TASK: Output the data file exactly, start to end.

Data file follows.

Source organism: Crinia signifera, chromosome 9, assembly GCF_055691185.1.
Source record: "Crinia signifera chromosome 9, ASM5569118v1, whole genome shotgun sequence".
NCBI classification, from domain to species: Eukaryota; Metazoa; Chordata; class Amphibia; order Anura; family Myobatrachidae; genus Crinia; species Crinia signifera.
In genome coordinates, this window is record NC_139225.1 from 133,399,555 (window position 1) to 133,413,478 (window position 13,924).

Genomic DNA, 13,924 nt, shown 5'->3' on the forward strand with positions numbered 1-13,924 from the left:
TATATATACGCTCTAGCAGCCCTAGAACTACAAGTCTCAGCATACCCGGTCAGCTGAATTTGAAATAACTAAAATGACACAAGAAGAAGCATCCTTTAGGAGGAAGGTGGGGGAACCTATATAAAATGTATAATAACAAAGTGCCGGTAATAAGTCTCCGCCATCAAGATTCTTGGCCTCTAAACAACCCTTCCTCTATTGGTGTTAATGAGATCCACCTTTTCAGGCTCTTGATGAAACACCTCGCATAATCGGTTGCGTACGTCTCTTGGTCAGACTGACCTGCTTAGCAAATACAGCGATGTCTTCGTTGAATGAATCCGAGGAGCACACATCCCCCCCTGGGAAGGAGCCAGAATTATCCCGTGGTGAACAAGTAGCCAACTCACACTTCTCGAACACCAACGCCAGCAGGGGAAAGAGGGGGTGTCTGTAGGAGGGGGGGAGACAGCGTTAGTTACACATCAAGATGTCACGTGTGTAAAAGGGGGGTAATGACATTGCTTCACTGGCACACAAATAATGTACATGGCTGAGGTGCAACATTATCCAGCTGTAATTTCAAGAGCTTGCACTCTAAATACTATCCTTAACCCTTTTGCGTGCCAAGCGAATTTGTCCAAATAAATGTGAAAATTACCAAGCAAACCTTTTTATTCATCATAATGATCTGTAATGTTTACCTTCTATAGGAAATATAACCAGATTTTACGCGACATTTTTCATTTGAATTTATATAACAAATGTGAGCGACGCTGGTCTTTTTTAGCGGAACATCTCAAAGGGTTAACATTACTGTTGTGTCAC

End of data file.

Source organism: Crinia signifera, chromosome 9, assembly GCF_055691185.1.
Source record: "Crinia signifera chromosome 9, ASM5569118v1, whole genome shotgun sequence".
NCBI classification, from domain to species: Eukaryota; Metazoa; Chordata; class Amphibia; order Anura; family Myobatrachidae; genus Crinia; species Crinia signifera.
In genome coordinates, this window is record NC_139225.1 from 133,399,555 (window position 1) to 133,413,478 (window position 13,924).

Genomic DNA, 13,924 nt, shown 5'->3' on the forward strand with positions numbered 1-13,924 from the left:
TATATATACGCTCTAGCAGCCCTAGAACTACAAGTCTCAGCATACCCGGTCAGCTGAATTTGAAATAACTAAAATGACACAAGAAGAAGCATCCTTTAGGAGGAAGGTGGGGGAACCTATATAAAATGTATAATAACAAAGTGCCGGTAATAAGTCTCCGCCATCAAGATTCTTGGCCTCTAAACAACCCTTCCTCTATTGGTGTTAATGAGATCCACCTTTTCAGGCTCTTGATGAAACACCTCGCATAATCGGTTGCGTACGTCTCTTGGTCAGACTGACCTGCTTAGCAAATACAGCGATGTCTTCGTTGAATGAATCCGAGGAGCACACATCCCCCCCTGGGAAGGAGCCAGAATTATCCCGTGGTGAACAAGTAGCCAACTCACACTTCTCGAACACCAACGCCAGCAGGGGAAAGAGGGGGTGTCTGTAGGAGGGGGGGAGACAGCGTTAGTTACACATCAAGATGTCACGTGTGTAAAAGGGGGGTAATGACATTGCTTCACTGGCACACAAATAATGTACATGGCTGAGGTGCAACATTATCCAGCTGTAATTTCAAGAGCTTGCACTCTAAATACTATCCTTAACCCTTTTGCGTGCCAAGCGAATTTGTCCAAATAAATGTGAAAATTACCAAGCAAACCTTTTTATTCATCATAATGATCTGTAATGTTTACCTTCTATAGGAAATATAACCAGATTTTACGCGACATTTTTCATTTGAATTTATATAACAAATGTGAGCGACGCTGGTCTTTTTTAGCGGAACATCTCAAAGGGTTAACATTACTGTTGTGTCAC